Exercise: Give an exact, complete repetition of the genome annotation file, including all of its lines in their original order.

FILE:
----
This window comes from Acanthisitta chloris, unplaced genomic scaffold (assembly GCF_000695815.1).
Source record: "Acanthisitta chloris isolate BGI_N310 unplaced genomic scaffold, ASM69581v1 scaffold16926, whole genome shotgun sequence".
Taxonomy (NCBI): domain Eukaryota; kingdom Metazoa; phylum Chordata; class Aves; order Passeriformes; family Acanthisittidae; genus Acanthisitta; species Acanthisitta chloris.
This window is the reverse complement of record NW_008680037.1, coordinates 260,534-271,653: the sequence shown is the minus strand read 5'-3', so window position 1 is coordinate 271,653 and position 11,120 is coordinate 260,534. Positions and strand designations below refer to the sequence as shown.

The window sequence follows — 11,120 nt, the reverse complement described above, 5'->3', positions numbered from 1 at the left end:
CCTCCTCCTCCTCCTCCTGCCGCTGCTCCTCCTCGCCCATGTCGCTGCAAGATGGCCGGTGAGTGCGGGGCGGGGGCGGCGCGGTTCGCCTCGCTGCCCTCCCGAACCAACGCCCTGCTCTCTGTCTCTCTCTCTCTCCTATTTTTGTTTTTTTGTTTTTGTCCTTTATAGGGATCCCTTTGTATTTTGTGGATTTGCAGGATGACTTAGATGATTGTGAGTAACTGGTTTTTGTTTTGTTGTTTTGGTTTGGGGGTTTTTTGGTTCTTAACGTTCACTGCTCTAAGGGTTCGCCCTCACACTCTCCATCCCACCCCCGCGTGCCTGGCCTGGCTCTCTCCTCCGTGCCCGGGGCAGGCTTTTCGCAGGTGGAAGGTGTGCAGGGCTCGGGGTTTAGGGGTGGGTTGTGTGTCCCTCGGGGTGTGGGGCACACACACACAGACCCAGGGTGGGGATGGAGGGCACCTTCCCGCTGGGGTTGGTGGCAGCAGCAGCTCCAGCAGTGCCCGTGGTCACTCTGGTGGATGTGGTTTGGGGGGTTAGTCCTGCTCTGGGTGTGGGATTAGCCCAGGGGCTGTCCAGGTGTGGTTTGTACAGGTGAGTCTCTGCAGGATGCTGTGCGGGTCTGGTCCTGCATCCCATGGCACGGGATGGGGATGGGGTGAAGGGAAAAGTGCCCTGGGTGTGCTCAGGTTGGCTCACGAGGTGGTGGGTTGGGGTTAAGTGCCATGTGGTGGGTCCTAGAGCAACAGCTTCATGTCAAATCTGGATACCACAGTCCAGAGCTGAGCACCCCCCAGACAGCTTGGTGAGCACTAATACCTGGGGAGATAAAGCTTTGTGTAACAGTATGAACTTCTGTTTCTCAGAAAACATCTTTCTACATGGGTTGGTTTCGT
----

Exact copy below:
This window comes from Acanthisitta chloris, unplaced genomic scaffold (assembly GCF_000695815.1).
Source record: "Acanthisitta chloris isolate BGI_N310 unplaced genomic scaffold, ASM69581v1 scaffold16926, whole genome shotgun sequence".
Taxonomy (NCBI): domain Eukaryota; kingdom Metazoa; phylum Chordata; class Aves; order Passeriformes; family Acanthisittidae; genus Acanthisitta; species Acanthisitta chloris.
This window is the reverse complement of record NW_008680037.1, coordinates 260,534-271,653: the sequence shown is the minus strand read 5'-3', so window position 1 is coordinate 271,653 and position 11,120 is coordinate 260,534. Positions and strand designations below refer to the sequence as shown.

The window sequence follows — 11,120 nt, the reverse complement described above, 5'->3', positions numbered from 1 at the left end:
CCTCCTCCTCCTCCTCCTGCCGCTGCTCCTCCTCGCCCATGTCGCTGCAAGATGGCCGGTGAGTGCGGGGCGGGGGCGGCGCGGTTCGCCTCGCTGCCCTCCCGAACCAACGCCCTGCTCTCTGTCTCTCTCTCTCTCCTATTTTTGTTTTTTTGTTTTTGTCCTTTATAGGGATCCCTTTGTATTTTGTGGATTTGCAGGATGACTTAGATGATTGTGAGTAACTGGTTTTTGTTTTGTTGTTTTGGTTTGGGGGTTTTTTGGTTCTTAACGTTCACTGCTCTAAGGGTTCGCCCTCACACTCTCCATCCCACCCCCGCGTGCCTGGCCTGGCTCTCTCCTCCGTGCCCGGGGCAGGCTTTTCGCAGGTGGAAGGTGTGCAGGGCTCGGGGTTTAGGGGTGGGTTGTGTGTCCCTCGGGGTGTGGGGCACACACACACAGACCCAGGGTGGGGATGGAGGGCACCTTCCCGCTGGGGTTGGTGGCAGCAGCAGCTCCAGCAGTGCCCGTGGTCACTCTGGTGGATGTGGTTTGGGGGGTTAGTCCTGCTCTGGGTGTGGGATTAGCCCAGGGGCTGTCCAGGTGTGGTTTGTACAGGTGAGTCTCTGCAGGATGCTGTGCGGGTCTGGTCCTGCATCCCATGGCACGGGATGGGGATGGGGTGAAGGGAAAAGTGCCCTGGGTGTGCTCAGGTTGGCTCACGAGGTGGTGGGTTGGGGTTAAGTGCCATGTGGTGGGTCCTAGAGCAACAGCTTCATGTCAAATCTGGATACCACAGTCCAGAGCTGAGCACCCCCCAGACAGCTTGGTGAGCACTAATACCTGGGGAGATAAAGCTTTGTGTAACAGTATGAACTTCTGTTTCTCAGAAAACATCTTTCTACATGGGTTGGTTTCGT